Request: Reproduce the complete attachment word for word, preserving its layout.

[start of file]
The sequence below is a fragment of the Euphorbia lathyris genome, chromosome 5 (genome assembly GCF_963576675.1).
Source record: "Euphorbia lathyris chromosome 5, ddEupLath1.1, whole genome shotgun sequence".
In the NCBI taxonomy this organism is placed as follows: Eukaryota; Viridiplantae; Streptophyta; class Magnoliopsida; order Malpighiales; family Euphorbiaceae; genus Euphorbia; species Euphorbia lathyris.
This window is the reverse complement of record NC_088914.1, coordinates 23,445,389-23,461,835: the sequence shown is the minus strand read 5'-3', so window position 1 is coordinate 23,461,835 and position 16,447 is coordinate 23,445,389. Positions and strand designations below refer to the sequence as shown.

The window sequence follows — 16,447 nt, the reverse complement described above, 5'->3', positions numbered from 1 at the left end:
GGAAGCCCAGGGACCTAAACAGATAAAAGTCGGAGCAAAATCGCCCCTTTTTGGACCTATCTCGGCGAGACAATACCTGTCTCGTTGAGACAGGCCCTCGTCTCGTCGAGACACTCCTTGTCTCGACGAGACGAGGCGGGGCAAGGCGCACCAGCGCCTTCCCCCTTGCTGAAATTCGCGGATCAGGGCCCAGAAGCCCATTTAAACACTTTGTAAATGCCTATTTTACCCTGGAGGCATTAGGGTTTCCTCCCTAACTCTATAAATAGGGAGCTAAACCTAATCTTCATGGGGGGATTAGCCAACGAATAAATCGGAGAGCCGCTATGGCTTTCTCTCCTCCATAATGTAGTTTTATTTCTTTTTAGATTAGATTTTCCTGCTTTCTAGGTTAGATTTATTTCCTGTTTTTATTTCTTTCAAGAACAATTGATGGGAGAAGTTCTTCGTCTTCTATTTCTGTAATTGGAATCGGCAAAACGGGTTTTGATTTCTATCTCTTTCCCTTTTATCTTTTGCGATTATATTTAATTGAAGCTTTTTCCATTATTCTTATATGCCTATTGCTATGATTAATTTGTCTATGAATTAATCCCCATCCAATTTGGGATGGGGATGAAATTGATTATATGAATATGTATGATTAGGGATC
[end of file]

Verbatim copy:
The sequence below is a fragment of the Euphorbia lathyris genome, chromosome 5 (genome assembly GCF_963576675.1).
Source record: "Euphorbia lathyris chromosome 5, ddEupLath1.1, whole genome shotgun sequence".
In the NCBI taxonomy this organism is placed as follows: Eukaryota; Viridiplantae; Streptophyta; class Magnoliopsida; order Malpighiales; family Euphorbiaceae; genus Euphorbia; species Euphorbia lathyris.
This window is the reverse complement of record NC_088914.1, coordinates 23,445,389-23,461,835: the sequence shown is the minus strand read 5'-3', so window position 1 is coordinate 23,461,835 and position 16,447 is coordinate 23,445,389. Positions and strand designations below refer to the sequence as shown.

The window sequence follows — 16,447 nt, the reverse complement described above, 5'->3', positions numbered from 1 at the left end:
GGAAGCCCAGGGACCTAAACAGATAAAAGTCGGAGCAAAATCGCCCCTTTTTGGACCTATCTCGGCGAGACAATACCTGTCTCGTTGAGACAGGCCCTCGTCTCGTCGAGACACTCCTTGTCTCGACGAGACGAGGCGGGGCAAGGCGCACCAGCGCCTTCCCCCTTGCTGAAATTCGCGGATCAGGGCCCAGAAGCCCATTTAAACACTTTGTAAATGCCTATTTTACCCTGGAGGCATTAGGGTTTCCTCCCTAACTCTATAAATAGGGAGCTAAACCTAATCTTCATGGGGGGATTAGCCAACGAATAAATCGGAGAGCCGCTATGGCTTTCTCTCCTCCATAATGTAGTTTTATTTCTTTTTAGATTAGATTTTCCTGCTTTCTAGGTTAGATTTATTTCCTGTTTTTATTTCTTTCAAGAACAATTGATGGGAGAAGTTCTTCGTCTTCTATTTCTGTAATTGGAATCGGCAAAACGGGTTTTGATTTCTATCTCTTTCCCTTTTATCTTTTGCGATTATATTTAATTGAAGCTTTTTCCATTATTCTTATATGCCTATTGCTATGATTAATTTGTCTATGAATTAATCCCCATCCAATTTGGGATGGGGATGAAATTGATTATATGAATATGTATGATTAGGGATC